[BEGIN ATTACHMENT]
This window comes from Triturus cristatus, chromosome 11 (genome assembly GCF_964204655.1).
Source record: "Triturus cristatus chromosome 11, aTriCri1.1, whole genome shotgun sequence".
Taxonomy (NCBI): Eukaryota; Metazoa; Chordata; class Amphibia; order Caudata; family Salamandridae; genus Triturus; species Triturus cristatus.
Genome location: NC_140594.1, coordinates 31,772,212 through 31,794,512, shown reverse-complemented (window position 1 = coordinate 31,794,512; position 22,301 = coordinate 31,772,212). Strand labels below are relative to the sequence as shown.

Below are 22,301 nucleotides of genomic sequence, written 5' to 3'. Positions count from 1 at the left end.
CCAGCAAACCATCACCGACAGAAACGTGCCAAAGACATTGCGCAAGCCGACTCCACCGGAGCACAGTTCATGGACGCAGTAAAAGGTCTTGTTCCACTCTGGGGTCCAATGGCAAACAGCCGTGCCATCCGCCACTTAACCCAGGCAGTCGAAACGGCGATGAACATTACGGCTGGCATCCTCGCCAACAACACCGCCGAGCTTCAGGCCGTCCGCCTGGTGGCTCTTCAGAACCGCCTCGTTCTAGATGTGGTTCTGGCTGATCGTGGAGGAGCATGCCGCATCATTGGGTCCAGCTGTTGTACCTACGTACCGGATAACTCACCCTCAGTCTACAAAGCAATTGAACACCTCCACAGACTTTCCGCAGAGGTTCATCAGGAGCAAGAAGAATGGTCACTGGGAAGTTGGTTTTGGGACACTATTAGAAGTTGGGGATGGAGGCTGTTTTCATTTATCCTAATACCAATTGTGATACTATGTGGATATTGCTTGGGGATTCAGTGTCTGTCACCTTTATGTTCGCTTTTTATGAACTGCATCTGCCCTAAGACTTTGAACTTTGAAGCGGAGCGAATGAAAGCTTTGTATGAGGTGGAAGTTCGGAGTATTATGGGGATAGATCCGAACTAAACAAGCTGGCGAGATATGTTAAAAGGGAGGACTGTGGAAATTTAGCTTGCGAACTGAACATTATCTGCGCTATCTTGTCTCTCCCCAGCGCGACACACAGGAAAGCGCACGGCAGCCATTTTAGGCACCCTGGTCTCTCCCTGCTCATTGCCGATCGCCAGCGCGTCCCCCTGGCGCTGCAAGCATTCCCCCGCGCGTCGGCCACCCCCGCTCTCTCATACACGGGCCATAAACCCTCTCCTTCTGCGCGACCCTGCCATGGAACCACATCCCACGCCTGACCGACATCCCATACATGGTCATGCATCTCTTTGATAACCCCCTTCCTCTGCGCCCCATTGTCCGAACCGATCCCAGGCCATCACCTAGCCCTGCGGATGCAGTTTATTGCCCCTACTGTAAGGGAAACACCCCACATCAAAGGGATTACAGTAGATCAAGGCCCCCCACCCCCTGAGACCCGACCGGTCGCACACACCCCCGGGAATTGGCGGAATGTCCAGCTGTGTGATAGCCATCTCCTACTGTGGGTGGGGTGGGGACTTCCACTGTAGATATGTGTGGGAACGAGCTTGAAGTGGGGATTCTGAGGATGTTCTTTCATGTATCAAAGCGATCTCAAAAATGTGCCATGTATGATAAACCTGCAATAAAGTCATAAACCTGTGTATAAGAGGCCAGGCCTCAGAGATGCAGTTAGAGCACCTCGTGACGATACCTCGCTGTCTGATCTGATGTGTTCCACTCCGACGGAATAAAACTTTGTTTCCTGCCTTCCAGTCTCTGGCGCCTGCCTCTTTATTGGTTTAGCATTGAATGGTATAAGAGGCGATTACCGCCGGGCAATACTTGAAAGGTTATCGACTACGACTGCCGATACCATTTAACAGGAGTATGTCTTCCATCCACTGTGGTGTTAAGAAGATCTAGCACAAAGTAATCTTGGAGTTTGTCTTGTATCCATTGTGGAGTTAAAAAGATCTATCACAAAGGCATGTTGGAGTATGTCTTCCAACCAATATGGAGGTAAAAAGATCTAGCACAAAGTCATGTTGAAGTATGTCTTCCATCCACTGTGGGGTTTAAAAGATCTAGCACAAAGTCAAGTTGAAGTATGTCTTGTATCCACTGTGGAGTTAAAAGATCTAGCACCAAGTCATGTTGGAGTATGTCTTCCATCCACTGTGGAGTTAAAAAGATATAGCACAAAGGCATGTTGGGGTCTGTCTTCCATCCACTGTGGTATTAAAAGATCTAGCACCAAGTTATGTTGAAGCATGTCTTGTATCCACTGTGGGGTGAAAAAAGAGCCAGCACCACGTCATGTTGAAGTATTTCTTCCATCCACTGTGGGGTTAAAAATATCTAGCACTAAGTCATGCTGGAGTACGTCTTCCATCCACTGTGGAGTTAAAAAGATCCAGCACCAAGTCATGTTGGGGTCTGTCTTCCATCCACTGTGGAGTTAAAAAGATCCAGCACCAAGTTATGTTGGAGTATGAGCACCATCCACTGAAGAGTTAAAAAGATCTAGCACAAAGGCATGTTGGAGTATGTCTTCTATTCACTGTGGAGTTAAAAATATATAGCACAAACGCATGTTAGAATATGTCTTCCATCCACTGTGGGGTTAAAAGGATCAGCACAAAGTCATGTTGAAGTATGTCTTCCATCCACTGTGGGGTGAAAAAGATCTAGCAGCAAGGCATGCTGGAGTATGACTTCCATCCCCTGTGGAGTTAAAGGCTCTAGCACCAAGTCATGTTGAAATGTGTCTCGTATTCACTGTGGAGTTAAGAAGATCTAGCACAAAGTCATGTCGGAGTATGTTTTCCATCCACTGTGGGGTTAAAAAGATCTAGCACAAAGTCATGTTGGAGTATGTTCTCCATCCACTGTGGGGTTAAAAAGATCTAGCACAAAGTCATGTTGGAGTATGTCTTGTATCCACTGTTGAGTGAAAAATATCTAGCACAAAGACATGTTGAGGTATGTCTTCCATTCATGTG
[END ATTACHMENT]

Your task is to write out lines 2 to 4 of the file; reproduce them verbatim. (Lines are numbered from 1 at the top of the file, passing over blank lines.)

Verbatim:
Source record: "Triturus cristatus chromosome 11, aTriCri1.1, whole genome shotgun sequence".
Taxonomy (NCBI): Eukaryota; Metazoa; Chordata; class Amphibia; order Caudata; family Salamandridae; genus Triturus; species Triturus cristatus.
Genome location: NC_140594.1, coordinates 31,772,212 through 31,794,512, shown reverse-complemented (window position 1 = coordinate 31,794,512; position 22,301 = coordinate 31,772,212). Strand labels below are relative to the sequence as shown.